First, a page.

Every person in the assembly should sing. Singing is not meant for the many to listen to the few. God wants each to sing if possible, Col 3:16. God has not purposed that our assembled worship in song should be competitive or for entertainment. This would lead to opening auditions outside the church to select the best singers for a choir or as soloists to display their talents, so others can sit passively and listen as spectators. Though often seen in religious organizations, this does not fit the pattern set in Eph 5:19 and Col 3:16. In assembled worship, the combined implication is that each one is participating by singing to all others, while they are all simultaneously singing to each one. This is the essence of fellowship, Acts 2:42.

Hold your head up, look up, and speak up when singing. Some members refrain from singing or just sing very quietly, because they feel they cannot sing well enough. This does not honor God as He deserves; God judges our hearts and our motives. God has not set rigorous technical requirements that all who worship Him in song must attain in order to be pleasing to Him. His command is simply that we sing. He is not concerned whether we get the melody exactly right or if our harmony is perfect. He desires that we open our mouths and make our voices heard. That which human wisdom might not perceive as beautiful is glorious to the Lord.

1 Sam 16:7, “For the LORD does not see as man sees; for man looks at the outward appearance, but the LORD looks at the heart.”

Psa 81:1, “Sing aloud to God our strength; make a joyful shout to the God of Jacob.”

This is not to say it is unimportant how well we sing. A careless attitude is unacceptable, and many of us are capable of improving with practice and effort. Remember that when we come to worship in song, we are in the very presence of a most holy God who created all of heaven and earth, which our service and praise should acknowledge with reverence, Psa 66:1; 95:1-7; 98:4; Rev 15:4.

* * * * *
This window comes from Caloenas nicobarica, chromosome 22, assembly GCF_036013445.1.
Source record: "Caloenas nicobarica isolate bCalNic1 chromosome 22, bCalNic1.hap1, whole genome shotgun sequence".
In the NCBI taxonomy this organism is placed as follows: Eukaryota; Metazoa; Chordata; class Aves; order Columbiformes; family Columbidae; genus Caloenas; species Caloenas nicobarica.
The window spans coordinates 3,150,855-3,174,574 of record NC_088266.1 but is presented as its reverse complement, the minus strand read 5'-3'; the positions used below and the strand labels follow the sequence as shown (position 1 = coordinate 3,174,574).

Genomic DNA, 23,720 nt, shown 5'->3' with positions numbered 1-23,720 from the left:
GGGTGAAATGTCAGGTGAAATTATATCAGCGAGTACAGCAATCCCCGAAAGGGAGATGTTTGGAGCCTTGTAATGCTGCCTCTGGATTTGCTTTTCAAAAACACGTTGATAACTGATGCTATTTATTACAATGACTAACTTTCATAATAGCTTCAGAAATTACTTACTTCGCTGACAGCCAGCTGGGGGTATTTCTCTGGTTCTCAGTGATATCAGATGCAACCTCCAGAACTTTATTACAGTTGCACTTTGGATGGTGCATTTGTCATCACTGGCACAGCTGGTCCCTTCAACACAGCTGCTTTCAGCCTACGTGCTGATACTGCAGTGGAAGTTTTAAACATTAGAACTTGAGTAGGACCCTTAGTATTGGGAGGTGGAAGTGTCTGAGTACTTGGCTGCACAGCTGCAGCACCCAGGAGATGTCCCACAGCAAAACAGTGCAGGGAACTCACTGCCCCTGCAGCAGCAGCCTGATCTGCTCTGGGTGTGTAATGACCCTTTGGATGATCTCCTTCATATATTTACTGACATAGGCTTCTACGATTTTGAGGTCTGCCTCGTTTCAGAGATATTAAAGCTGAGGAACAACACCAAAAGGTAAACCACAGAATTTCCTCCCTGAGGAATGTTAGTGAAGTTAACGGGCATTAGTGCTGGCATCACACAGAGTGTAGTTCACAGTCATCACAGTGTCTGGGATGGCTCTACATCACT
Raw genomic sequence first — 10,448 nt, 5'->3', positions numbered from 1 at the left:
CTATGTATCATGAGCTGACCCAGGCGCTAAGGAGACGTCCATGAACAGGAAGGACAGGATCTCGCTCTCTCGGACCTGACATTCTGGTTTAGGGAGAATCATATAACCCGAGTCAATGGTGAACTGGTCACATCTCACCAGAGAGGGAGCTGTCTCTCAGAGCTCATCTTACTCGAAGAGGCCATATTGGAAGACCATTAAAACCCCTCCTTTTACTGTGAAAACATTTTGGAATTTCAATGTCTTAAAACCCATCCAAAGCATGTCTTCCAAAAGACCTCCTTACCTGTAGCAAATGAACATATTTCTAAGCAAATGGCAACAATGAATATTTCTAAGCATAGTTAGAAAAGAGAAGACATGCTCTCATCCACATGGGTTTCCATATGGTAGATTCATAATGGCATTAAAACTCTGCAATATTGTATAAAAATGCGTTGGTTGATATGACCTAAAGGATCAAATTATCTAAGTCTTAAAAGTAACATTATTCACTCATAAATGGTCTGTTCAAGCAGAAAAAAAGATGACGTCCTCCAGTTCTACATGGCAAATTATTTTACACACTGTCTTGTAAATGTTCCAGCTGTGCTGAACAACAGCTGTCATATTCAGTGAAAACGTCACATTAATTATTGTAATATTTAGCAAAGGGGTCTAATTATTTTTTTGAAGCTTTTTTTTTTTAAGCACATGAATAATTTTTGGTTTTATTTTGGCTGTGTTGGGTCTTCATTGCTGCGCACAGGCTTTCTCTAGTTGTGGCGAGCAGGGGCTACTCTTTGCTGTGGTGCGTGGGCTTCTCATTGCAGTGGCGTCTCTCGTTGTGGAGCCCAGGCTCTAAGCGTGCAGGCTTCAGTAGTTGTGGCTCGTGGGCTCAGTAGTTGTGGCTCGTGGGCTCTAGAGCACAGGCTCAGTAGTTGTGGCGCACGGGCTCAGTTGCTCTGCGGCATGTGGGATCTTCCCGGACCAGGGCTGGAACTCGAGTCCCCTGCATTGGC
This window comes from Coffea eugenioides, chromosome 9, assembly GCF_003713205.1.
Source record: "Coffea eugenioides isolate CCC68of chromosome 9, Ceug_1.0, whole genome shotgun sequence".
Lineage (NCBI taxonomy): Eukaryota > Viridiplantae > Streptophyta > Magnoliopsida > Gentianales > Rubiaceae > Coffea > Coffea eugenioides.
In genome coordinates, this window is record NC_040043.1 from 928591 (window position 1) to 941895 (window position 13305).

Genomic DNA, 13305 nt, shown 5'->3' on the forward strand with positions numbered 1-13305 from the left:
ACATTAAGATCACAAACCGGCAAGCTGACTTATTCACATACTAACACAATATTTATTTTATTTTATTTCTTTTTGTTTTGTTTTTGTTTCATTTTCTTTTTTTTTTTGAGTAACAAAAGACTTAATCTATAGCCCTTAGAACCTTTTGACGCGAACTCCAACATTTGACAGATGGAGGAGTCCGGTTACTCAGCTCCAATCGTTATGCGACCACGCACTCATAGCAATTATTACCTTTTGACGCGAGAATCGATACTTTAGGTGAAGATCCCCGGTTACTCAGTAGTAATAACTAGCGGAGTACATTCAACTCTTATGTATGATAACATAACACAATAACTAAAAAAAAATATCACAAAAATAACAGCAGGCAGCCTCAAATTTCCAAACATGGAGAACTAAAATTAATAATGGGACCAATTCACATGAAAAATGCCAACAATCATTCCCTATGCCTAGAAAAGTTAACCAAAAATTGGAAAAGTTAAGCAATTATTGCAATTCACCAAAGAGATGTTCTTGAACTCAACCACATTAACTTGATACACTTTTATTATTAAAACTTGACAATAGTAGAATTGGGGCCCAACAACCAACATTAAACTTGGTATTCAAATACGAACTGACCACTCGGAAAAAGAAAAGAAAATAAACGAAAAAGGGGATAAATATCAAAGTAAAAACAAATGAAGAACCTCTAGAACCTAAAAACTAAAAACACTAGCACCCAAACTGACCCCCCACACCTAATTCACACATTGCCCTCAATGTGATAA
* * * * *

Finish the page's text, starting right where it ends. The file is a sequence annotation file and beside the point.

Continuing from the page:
Psa 100:1-3, “Shout joyfully to the LORD, all the earth! 2Serve the LORD with gladness; Come before Him with joyful singing. 3Know that the LORD, Himself is God; It is He who has made us, and not we ourselves; We are His people and the sheep of His pasture.”

In addition, God’s Word instructs us to not be overbearing but to accommodate and tolerate one another, Rom 14:15-22; Eph 4:1-3; Col 3:13. Therefore, we should not try to intentionally, “out sing” or “sing over,” everyone else in the congregation. As 1 Cor 11:33, states, “wait for one another,” which applied here means, to singing together in harmony and unity in worship of God.

Therefore, we are to ponder and meditate on the thoughts in each song, and do not center your mind on what someone else is doing, what someone is wearing, or what you are planning to do later. We are to be concentrating on God and our praise of Him, and Him alone!

Finally, be understanding of the song leader when he makes mistakes. Be understanding of little mistakes that fellow worshippers may make too, when singing.

b. For the Song Leader.

To fulfill the New Testament command to have coordinated singing together within in a large body of people, we must have some way to agree on what psalm we will be singing, at what time we will be singing it, and in what tempo and musical key we will sing. The need for a song leader is therefore unavoidable.

Like gospel preaching, the singing in worship needs to be handled by competent and skilled leaders. The scriptures we have observed suggest that song leaders are gospel teachers and should endeavor to incorporate into the song service the characteristics of praise, expression, and edification. They have the serious responsibility of preparing the audience for other modes of worship while also concentrating on many different complex things at the same time.